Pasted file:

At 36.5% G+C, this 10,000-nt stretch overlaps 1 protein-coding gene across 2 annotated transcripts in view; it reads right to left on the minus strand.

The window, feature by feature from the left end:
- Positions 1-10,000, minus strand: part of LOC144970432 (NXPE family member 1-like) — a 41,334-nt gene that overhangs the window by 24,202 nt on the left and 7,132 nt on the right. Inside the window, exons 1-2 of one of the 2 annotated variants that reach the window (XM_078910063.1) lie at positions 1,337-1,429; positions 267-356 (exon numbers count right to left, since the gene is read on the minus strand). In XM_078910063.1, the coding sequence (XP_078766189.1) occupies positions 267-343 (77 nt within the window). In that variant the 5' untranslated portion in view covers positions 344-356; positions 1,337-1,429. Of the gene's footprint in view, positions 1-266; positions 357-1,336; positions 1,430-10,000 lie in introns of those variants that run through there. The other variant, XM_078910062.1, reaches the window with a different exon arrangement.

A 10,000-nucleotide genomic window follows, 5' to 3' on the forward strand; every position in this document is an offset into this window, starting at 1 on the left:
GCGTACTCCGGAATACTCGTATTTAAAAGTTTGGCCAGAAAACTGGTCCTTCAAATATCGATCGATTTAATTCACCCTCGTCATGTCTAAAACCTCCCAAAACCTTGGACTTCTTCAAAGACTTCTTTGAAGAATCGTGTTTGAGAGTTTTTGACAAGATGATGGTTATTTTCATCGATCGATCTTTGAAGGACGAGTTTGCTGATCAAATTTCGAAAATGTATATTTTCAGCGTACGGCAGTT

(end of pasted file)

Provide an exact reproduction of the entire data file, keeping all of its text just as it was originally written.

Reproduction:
At 36.5% G+C, this 10,000-nt stretch overlaps 1 protein-coding gene across 2 annotated transcripts in view; it reads right to left on the minus strand.

The window, feature by feature from the left end:
- Positions 1-10,000, minus strand: part of LOC144970432 (NXPE family member 1-like) — a 41,334-nt gene that overhangs the window by 24,202 nt on the left and 7,132 nt on the right. Inside the window, exons 1-2 of one of the 2 annotated variants that reach the window (XM_078910063.1) lie at positions 1,337-1,429; positions 267-356 (exon numbers count right to left, since the gene is read on the minus strand). In XM_078910063.1, the coding sequence (XP_078766189.1) occupies positions 267-343 (77 nt within the window). In that variant the 5' untranslated portion in view covers positions 344-356; positions 1,337-1,429. Of the gene's footprint in view, positions 1-266; positions 357-1,336; positions 1,430-10,000 lie in introns of those variants that run through there. The other variant, XM_078910062.1, reaches the window with a different exon arrangement.

A 10,000-nucleotide genomic window follows, 5' to 3' on the forward strand; every position in this document is an offset into this window, starting at 1 on the left:
GCGTACTCCGGAATACTCGTATTTAAAAGTTTGGCCAGAAAACTGGTCCTTCAAATATCGATCGATTTAATTCACCCTCGTCATGTCTAAAACCTCCCAAAACCTTGGACTTCTTCAAAGACTTCTTTGAAGAATCGTGTTTGAGAGTTTTTGACAAGATGATGGTTATTTTCATCGATCGATCTTTGAAGGACGAGTTTGCTGATCAAATTTCGAAAATGTATATTTTCAGCGTACGGCAGTT